Net Literacy has published a whitepaper entitled “A Discourse on the Discordant State of Collecting Domestic Digital Duties.” The study explains that a growing number of states are collecting Internet sales tax are doing so as the constitutionality of this tax remains in the courts and unresolved.
Topics covered in the whitepaper include:
• A history of sales tax and the legal doctrines concerning the matter of affiliate nexus and entity isolation
• As an example, an examination of the State of New York’s application of the tax
• Statues such as New York’s are examined with respect to Federal legislation and The Internet Tax Freedom Act
• A discussion of these “Amazon Tax” statues together with a history of proposals and enactments of similar legislation across the nation
• The public policy ramifications of these statues and the concept of prospective retroactivity
• Potential remedies for taxpayers harmed through the use of class action suits
If you would like to download a copy of the whitepaper, please click on this link.
We believe that current statutes taxing inter-state e-commerce are facially unconstitutional because they violate the Commerce Clause and Federal legislation. Should the current litigation be found in favor of the e-commerce merchants such as Amazon, taxpayer refunds of these will adversely impact state budgets.
Since 2007, reductions in states’ tax collections have accelerated their efforts to identify new sources of revenue. States are redefining the definition of “substantial nexus” or the physical presence of out-of-state e-commerce to avoid running afoul of constitutional challenges. Because technology has been moving faster than legislation has been enacted, ambiguities have been created.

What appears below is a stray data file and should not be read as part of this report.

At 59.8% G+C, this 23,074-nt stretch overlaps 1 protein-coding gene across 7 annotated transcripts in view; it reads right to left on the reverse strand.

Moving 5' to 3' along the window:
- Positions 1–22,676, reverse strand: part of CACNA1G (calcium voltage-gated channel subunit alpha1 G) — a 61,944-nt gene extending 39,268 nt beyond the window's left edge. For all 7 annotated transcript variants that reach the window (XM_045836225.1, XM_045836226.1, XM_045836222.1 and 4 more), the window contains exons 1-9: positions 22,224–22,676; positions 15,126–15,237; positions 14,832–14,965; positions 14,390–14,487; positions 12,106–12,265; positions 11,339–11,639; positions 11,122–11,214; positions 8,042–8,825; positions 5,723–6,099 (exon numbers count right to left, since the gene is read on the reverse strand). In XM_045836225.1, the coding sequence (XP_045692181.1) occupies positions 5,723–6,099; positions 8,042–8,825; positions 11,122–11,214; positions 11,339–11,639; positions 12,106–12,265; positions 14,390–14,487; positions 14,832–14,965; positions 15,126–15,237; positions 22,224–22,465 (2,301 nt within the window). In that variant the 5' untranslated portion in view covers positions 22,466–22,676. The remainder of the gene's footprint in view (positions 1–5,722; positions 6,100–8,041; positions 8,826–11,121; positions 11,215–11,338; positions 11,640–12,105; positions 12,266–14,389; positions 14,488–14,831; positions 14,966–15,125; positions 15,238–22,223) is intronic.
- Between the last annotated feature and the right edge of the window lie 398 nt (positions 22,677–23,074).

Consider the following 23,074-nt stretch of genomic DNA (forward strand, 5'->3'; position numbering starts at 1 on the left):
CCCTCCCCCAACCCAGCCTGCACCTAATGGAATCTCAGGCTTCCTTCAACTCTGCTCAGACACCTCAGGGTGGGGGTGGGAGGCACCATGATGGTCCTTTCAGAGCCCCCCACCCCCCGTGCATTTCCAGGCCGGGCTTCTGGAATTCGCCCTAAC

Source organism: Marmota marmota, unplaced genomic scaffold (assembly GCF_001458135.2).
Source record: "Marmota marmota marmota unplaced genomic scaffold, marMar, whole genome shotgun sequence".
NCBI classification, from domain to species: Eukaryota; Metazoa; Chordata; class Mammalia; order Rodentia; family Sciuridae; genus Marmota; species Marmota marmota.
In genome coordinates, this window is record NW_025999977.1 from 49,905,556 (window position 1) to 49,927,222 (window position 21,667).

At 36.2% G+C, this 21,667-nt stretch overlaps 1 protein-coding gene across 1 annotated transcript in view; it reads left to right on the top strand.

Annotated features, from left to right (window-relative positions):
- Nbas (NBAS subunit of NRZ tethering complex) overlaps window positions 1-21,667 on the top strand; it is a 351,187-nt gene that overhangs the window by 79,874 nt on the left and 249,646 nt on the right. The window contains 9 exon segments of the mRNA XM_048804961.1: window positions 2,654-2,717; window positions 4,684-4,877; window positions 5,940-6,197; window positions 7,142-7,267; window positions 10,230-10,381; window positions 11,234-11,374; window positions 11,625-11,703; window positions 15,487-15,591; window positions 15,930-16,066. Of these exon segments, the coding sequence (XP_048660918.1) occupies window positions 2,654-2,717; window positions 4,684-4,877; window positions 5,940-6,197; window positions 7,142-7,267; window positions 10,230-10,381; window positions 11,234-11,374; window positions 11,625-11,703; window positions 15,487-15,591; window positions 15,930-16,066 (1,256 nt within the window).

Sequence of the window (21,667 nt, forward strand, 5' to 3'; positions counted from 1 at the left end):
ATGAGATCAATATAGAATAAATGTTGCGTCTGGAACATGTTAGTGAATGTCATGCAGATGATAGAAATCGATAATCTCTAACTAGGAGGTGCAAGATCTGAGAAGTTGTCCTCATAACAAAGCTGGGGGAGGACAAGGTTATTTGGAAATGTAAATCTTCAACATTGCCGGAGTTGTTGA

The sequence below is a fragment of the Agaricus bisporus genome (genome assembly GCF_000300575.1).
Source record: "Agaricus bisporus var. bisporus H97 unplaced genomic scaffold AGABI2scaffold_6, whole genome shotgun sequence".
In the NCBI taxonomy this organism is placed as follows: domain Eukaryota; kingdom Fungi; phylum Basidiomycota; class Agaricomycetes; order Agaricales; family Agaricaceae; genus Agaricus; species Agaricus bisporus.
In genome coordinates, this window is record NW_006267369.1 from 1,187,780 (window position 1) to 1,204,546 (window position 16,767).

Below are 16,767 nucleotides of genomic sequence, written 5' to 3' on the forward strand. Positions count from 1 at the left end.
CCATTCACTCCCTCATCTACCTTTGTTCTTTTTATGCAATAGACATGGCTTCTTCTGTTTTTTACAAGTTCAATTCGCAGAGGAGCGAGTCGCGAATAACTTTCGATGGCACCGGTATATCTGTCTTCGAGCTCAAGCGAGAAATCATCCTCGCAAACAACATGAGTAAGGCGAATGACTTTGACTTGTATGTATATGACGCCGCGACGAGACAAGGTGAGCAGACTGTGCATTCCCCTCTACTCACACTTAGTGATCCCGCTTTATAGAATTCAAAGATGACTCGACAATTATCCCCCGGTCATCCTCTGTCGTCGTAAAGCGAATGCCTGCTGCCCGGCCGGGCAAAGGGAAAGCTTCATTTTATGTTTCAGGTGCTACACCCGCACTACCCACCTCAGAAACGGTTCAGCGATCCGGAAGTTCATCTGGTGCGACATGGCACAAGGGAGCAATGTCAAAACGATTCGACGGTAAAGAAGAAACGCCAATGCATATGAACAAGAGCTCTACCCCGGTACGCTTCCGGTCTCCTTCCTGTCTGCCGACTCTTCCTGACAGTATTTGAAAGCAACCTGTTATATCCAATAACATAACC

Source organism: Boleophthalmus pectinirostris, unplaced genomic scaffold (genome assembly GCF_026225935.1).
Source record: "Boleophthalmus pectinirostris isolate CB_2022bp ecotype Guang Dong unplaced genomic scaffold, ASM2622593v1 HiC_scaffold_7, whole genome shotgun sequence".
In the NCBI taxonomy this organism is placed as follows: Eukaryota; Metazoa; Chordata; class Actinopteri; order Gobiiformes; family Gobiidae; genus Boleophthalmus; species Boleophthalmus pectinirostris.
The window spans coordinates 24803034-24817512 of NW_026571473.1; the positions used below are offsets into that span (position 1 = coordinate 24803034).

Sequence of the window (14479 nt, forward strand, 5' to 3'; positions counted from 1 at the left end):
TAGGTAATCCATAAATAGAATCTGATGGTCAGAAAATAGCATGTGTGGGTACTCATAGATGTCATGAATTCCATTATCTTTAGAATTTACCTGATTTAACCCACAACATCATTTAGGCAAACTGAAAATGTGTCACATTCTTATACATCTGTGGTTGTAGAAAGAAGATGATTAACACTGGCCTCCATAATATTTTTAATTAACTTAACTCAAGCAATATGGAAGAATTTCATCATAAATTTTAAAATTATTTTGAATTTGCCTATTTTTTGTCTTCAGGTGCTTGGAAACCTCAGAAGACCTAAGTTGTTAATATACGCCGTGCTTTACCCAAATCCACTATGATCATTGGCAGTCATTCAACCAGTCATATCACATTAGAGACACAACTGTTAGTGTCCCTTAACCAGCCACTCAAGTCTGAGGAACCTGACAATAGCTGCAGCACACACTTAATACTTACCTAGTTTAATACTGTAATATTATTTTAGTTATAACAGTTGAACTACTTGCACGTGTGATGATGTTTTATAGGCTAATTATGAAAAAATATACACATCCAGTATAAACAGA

Many states require their citizens to pay use taxes on e-commerce purchases made out of state. Also, Streamlined Sales Tax Executive Director Scott Peterson said that more than 1,500 companies registered on the central registration system have collected $700 million in sales taxes for the Streamlined states. With the recent legislation passed in California, Illinois, and other states, the amount of taxes collected on inter-state e-commerce sales will dramatically increase in the future together with states’ potential liabilities.
The principal of prospective retroactivity has been raised by some state officials discussing their state’s liability should the inter-state e-commerce litigation be decided against them. We believe that class action suits will also be filed by taxpayers seeking redress for payment of unconstitutional state taxes or by businesses seeking to recover administrative costs of collecting the taxes and for the associated loss of sales and profits.
All of our whitepapers and FCC filings are available at www.netliteracy.org/whitepapers-fcc-filings. For further information, please email [email protected] or call at (317) 324-8880.